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We are working with law enforcement agencies, which are investigating. There’s the option to send digital gifts: a teddy bear, a rose or a sapphire necklace (at £16! I swap the last of my credits for 30 minutes of live chat.Any and all parties responsible for this act of cyber–terrorism will be held responsible.” For now, the site is still charging, apparently banking on the impulsivity that drives online gambling. A message pops up “hi can give you a strip show right now… ” I am directed to a live webcam site but with one eye on my expenses claim, I decide to call it a day and let the flood of red-lip emojis cascade over me. Have An Affair.” That is what I have spent the last three days trying to do.Millions of adulterous users of the website Ashley Madison – which bills itself as a dating site for married people – have spent this week worrying about having their membership and their cheating secrets revealed after a group calling itself Impact Team hacked into their profiles.A few are from the same persistent man, who tells me he “just wants to talk to me” because “it’s refreshing to see a genuine person on here and not some troller”.He sounds lonely – his family is away in the countryside and he works in London Monday to Friday, longing for someone to “share a glass with”.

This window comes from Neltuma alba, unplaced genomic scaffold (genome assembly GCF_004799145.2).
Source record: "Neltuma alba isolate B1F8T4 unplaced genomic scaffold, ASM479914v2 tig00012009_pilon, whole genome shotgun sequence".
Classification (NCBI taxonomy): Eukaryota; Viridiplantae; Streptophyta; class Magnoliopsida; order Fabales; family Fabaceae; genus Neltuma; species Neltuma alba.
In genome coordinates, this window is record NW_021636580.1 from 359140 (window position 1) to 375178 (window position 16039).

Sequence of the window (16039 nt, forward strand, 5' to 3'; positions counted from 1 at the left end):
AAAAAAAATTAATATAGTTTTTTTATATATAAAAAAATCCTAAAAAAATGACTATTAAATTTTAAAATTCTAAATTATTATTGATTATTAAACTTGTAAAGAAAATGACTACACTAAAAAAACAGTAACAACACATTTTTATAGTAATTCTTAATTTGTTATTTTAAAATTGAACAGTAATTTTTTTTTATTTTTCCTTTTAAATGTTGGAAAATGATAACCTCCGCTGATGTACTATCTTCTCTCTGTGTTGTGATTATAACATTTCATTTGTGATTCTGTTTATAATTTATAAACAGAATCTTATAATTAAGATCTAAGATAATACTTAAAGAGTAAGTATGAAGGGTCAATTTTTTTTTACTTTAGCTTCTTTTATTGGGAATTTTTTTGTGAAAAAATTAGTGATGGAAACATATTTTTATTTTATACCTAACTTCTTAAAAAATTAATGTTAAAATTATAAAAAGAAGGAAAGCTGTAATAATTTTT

It’s no wonder I’m being hounded as one of just 30 women under 30 years old with an active account – the ones messaging me know it too, trying to attract my attention with openers such as “pick me! Of course there are explicit messages but most are polite, friendly – verging on begging letters.
Some commentators have rejoiced in what they see as a deserved comeuppance for those who have been indulging in digital infidelity, while others argue the users are victims of a grave breach of privacy.
While it has been assumed that the scandal would sound the site’s death knell, it has also generated a vast amount of free publicity – and led even those of us who would never dream of cheating, less still giving away our personal details to a website to do so, wondering what it would be like to enter an online den of marital cheaters.
But they are outnumbered by a second group of twentysomethings who are just as straightforward.
“A sugar daddy,” comes one succinct response to my introductory question. The site invites me to spend it at every turn, and users were even charged £15 to delete their profile prior to the hack.
One is old enough to be my mother and has a username that, without giving too much away, is an instruction to engage part of my mouth with a baked good she has in her possession.